Conscientious objectors were held at Richmond Castle in WWI
The prison cells at Richmond Castle were used to hold conscientious objectors, men who refused to fight on moral or religious grounds.
On the walls of the cells in the castle is graffiti, drawn by prisoners held there over the years including graffiti by some of the 16 men imprisoned during the First World War who were taken to France, court-martialled for refusing orders and sentenced to death.
The Richmond Sixteen, as these men became known, were among the first in this country to defy conscription on moral grounds.
Some of the Richmond Sixteen drew graffiti on the cell walls
At the outbreak of war in 1914, Britain had an army of just 450,000 regular and 268,000 part-time soldiers. This was the smallest regular army of any of the participants in WWI.
Field Marshall Lord Kitchener used powerful patriotic propaganda to encourage people to enlist and nearly 2.5 million men joined up. In March 1916 the Government went further, breaking with the tradition of voluntary enlistment, and introduced conscription. Recruiting figures had declined as the casualties on the battlefields rose.
The new conscription laws allowed men to object or appeal against military service on grounds of occupation, hardship, faith or moral beliefs. Many religious groups held strong pacifist beliefs and some of those in the emerging political left also objected to the war.
Local tribunals were set up to assess the objectors' cases and judge whether they were motivated by conscience or cowardice. Few if any of the conscientious objectors (COs) who went before the tribunals were given total exemptions. Most were ordered into the fighting services or to join the Non-Combatant Corps (NCC).
The NCC was established so that men with strong objections to combat could still be conscripted and serve in supporting roles, but not actually be forced to fight.
Some COs even refused to undertake non-combatant duties, opposing any contribution to the war effort. They are often referred to as 'absolutists'. By disobeying orders as non-combatant, but conscripted soldiers, they were court-martialled and punished. Many were imprisoned, often in terrible conditions.
Although many people hated the 'conchies', the brutal treatment of them increasingly aroused public sympathy and respect from other soldiers who were too afraid to make a stand.
The Richmond Sixteen
Richmond Castle served as a base for the Non-Combatant Corps from 1916 and COs from across the north were sent there. These included 16 men who stuck to their pacifist principles and refused to do anything to promote or contribute to the war.
The Richmond Sixteen
John 'Bert' Brocklesby
E C Cryer
C R Jackson
C A Senior
E S Spencer
J W Routledge
The name of the sixteenth conscientious objector isn't known. When they were taken to France with the threat of further punishment and court-martial, he joined the Non-Combatant Corps and no more is known of him.
In May 1916, these 16 men were taken from Richmond against their will to an army camp in northern France. This meant that they were on active service where refusal to obey orders was punishable by death. News of their transport to France only leaked out, because one man threw a note from the train window in London. Later one of the men sent a coded postcard saying they were in Boulogne.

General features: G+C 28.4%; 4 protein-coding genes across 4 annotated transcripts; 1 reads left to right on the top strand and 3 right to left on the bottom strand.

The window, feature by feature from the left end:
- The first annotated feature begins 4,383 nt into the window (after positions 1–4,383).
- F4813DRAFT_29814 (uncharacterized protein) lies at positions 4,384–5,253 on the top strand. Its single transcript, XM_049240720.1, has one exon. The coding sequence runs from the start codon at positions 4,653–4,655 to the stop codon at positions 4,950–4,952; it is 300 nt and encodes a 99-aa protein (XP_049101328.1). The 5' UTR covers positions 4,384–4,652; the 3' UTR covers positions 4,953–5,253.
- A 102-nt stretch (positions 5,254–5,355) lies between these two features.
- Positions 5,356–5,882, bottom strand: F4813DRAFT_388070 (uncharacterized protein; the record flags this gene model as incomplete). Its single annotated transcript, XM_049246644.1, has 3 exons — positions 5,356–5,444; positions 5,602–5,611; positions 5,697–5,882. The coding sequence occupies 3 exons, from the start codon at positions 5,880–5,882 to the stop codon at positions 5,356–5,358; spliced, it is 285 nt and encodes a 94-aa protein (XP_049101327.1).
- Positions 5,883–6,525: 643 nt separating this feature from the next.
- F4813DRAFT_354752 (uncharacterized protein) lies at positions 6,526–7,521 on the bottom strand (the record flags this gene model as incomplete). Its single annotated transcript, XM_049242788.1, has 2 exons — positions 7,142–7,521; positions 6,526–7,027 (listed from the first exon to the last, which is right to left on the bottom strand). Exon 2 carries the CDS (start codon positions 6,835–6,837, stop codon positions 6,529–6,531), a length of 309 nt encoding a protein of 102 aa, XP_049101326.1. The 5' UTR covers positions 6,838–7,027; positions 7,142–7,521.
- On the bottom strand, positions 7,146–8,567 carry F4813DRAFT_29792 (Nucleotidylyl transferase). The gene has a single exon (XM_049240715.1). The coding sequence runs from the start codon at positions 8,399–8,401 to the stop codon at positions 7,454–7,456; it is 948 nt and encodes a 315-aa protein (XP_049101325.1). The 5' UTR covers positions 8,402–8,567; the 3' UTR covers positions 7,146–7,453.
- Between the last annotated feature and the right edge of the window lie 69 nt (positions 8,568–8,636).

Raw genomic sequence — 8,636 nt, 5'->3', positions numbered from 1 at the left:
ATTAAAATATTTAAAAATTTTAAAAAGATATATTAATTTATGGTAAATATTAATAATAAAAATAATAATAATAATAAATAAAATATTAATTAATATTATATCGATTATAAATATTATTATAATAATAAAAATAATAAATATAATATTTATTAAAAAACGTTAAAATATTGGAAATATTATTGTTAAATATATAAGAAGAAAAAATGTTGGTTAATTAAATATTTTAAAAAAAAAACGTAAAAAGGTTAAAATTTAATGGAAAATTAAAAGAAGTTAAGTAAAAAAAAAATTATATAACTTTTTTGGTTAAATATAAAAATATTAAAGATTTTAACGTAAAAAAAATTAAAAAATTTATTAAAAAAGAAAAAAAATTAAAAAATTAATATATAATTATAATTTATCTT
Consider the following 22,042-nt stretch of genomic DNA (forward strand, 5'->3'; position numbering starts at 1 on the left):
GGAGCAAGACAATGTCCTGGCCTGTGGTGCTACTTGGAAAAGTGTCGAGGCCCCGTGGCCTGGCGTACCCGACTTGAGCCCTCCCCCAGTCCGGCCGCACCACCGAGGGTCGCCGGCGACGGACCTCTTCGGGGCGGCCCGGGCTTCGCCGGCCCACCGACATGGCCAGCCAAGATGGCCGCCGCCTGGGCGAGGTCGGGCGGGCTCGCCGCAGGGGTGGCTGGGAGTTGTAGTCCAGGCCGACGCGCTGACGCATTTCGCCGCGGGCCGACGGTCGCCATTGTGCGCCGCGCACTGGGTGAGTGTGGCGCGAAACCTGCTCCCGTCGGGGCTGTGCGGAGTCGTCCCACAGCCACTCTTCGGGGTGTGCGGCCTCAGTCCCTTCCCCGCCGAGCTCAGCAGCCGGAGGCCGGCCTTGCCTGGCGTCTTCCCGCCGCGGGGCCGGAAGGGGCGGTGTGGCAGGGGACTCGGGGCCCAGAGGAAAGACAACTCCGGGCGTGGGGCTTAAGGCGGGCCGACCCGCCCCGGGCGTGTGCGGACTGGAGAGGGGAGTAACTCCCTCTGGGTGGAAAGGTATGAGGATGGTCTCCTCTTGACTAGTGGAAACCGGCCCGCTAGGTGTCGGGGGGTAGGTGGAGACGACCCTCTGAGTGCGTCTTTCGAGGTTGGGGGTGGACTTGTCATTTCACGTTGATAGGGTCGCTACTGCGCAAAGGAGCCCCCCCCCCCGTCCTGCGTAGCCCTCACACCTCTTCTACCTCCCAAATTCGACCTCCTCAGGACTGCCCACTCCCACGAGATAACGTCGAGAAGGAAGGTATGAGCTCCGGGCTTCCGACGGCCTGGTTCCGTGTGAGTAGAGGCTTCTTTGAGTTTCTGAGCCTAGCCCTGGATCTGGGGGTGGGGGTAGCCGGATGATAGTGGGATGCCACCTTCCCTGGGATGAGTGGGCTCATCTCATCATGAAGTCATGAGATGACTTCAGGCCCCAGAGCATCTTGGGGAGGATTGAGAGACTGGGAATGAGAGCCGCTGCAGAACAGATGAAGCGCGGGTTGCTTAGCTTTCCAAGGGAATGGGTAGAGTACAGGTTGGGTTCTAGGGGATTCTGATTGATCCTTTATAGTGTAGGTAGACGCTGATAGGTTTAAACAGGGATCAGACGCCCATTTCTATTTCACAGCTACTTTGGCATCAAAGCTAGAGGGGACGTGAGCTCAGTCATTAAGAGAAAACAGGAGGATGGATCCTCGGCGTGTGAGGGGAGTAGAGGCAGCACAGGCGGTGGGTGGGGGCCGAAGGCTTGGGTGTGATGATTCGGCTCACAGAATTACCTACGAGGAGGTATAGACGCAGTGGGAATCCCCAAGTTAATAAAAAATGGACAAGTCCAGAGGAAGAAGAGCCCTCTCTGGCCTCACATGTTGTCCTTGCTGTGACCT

The Richmond Sixteen were put into field punishment camps where they continued to defy military orders and were severely punished. When asked to assist with the unloading of war supplies, all but one refused this work, and they were consequently court-martialled and sentenced to death on 14 June 1916.
Kitchener, who had introduced conscription, had wanted to make an example of them by having them shot for refusing to obey orders.
Just before the death sentence was due to be carried out, Kitchener died suddenly and the sentence was commuted to ten years hard labour by the Prime Minister, Asquith.
Arthur Rowntree, an MP for York and a Quaker, had taken up the case of the Richmond Sixteen and campaigned for their release at a high level.
On their return from France the Richmond Sixteen, with the other absolutist conscientious objectors, were imprisoned again in labour camps and civil prisons. Although they stayed true to their pacifist principles, imprisonment took its toll; all the objectors suffered severe long-term psychological effects.
After their release they continued to pay for their stand; many found themselves social outcasts unable to get jobs or settle back into the lives and communities they had left behind.
The moral convictions of the Richmond Sixteen and other conscientious objectors who were willing to suffer punishment, imprisonment and potentially even execution for their beliefs, changed public attitudes toward conscientious objection and pacifism. Their experiences led to reforms in prison conditions and they set the scene for people to object to compulsory military service during the Second World War.
Many more men and some women sought exemption from service in the 1939-45 war and conscientious objection to war continues in many countries today